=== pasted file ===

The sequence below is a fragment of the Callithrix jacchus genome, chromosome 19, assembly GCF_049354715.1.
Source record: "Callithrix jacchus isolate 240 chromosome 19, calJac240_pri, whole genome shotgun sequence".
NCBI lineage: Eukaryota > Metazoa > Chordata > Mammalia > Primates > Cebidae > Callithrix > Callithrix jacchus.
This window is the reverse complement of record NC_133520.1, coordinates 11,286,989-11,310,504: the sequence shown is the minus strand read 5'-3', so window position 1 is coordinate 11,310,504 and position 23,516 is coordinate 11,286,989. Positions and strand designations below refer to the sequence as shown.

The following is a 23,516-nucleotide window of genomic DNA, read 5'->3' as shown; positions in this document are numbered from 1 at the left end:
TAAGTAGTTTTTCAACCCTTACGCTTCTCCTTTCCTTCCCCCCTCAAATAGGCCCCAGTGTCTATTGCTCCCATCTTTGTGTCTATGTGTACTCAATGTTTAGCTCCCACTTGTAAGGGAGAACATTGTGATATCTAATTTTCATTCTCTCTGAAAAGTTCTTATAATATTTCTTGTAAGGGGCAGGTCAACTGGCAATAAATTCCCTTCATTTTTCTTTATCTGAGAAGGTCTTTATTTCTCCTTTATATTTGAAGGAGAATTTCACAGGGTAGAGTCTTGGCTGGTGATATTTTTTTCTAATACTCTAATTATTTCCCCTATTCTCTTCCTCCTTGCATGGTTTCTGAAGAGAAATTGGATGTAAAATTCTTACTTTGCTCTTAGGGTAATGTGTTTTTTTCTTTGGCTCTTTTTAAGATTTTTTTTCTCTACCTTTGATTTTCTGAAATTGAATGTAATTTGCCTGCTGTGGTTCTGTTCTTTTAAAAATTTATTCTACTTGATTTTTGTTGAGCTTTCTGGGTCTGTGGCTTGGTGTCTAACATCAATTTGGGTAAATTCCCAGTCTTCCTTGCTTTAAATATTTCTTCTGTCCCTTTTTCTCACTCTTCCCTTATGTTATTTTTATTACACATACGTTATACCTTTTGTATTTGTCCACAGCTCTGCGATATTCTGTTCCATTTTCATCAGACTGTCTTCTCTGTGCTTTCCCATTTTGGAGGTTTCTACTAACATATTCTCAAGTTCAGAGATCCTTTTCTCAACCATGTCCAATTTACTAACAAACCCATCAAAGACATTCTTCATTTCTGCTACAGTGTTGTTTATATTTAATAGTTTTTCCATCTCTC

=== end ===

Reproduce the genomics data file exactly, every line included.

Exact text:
The sequence below is a fragment of the Callithrix jacchus genome, chromosome 19, assembly GCF_049354715.1.
Source record: "Callithrix jacchus isolate 240 chromosome 19, calJac240_pri, whole genome shotgun sequence".
NCBI lineage: Eukaryota > Metazoa > Chordata > Mammalia > Primates > Cebidae > Callithrix > Callithrix jacchus.
This window is the reverse complement of record NC_133520.1, coordinates 11,286,989-11,310,504: the sequence shown is the minus strand read 5'-3', so window position 1 is coordinate 11,310,504 and position 23,516 is coordinate 11,286,989. Positions and strand designations below refer to the sequence as shown.

The following is a 23,516-nucleotide window of genomic DNA, read 5'->3' as shown; positions in this document are numbered from 1 at the left end:
TAAGTAGTTTTTCAACCCTTACGCTTCTCCTTTCCTTCCCCCCTCAAATAGGCCCCAGTGTCTATTGCTCCCATCTTTGTGTCTATGTGTACTCAATGTTTAGCTCCCACTTGTAAGGGAGAACATTGTGATATCTAATTTTCATTCTCTCTGAAAAGTTCTTATAATATTTCTTGTAAGGGGCAGGTCAACTGGCAATAAATTCCCTTCATTTTTCTTTATCTGAGAAGGTCTTTATTTCTCCTTTATATTTGAAGGAGAATTTCACAGGGTAGAGTCTTGGCTGGTGATATTTTTTTCTAATACTCTAATTATTTCCCCTATTCTCTTCCTCCTTGCATGGTTTCTGAAGAGAAATTGGATGTAAAATTCTTACTTTGCTCTTAGGGTAATGTGTTTTTTTCTTTGGCTCTTTTTAAGATTTTTTTTCTCTACCTTTGATTTTCTGAAATTGAATGTAATTTGCCTGCTGTGGTTCTGTTCTTTTAAAAATTTATTCTACTTGATTTTTGTTGAGCTTTCTGGGTCTGTGGCTTGGTGTCTAACATCAATTTGGGTAAATTCCCAGTCTTCCTTGCTTTAAATATTTCTTCTGTCCCTTTTTCTCACTCTTCCCTTATGTTATTTTTATTACACATACGTTATACCTTTTGTATTTGTCCACAGCTCTGCGATATTCTGTTCCATTTTCATCAGACTGTCTTCTCTGTGCTTTCCCATTTTGGAGGTTTCTACTAACATATTCTCAAGTTCAGAGATCCTTTTCTCAACCATGTCCAATTTACTAACAAACCCATCAAAGACATTCTTCATTTCTGCTACAGTGTTGTTTATATTTAATAGTTTTTCCATCTCTC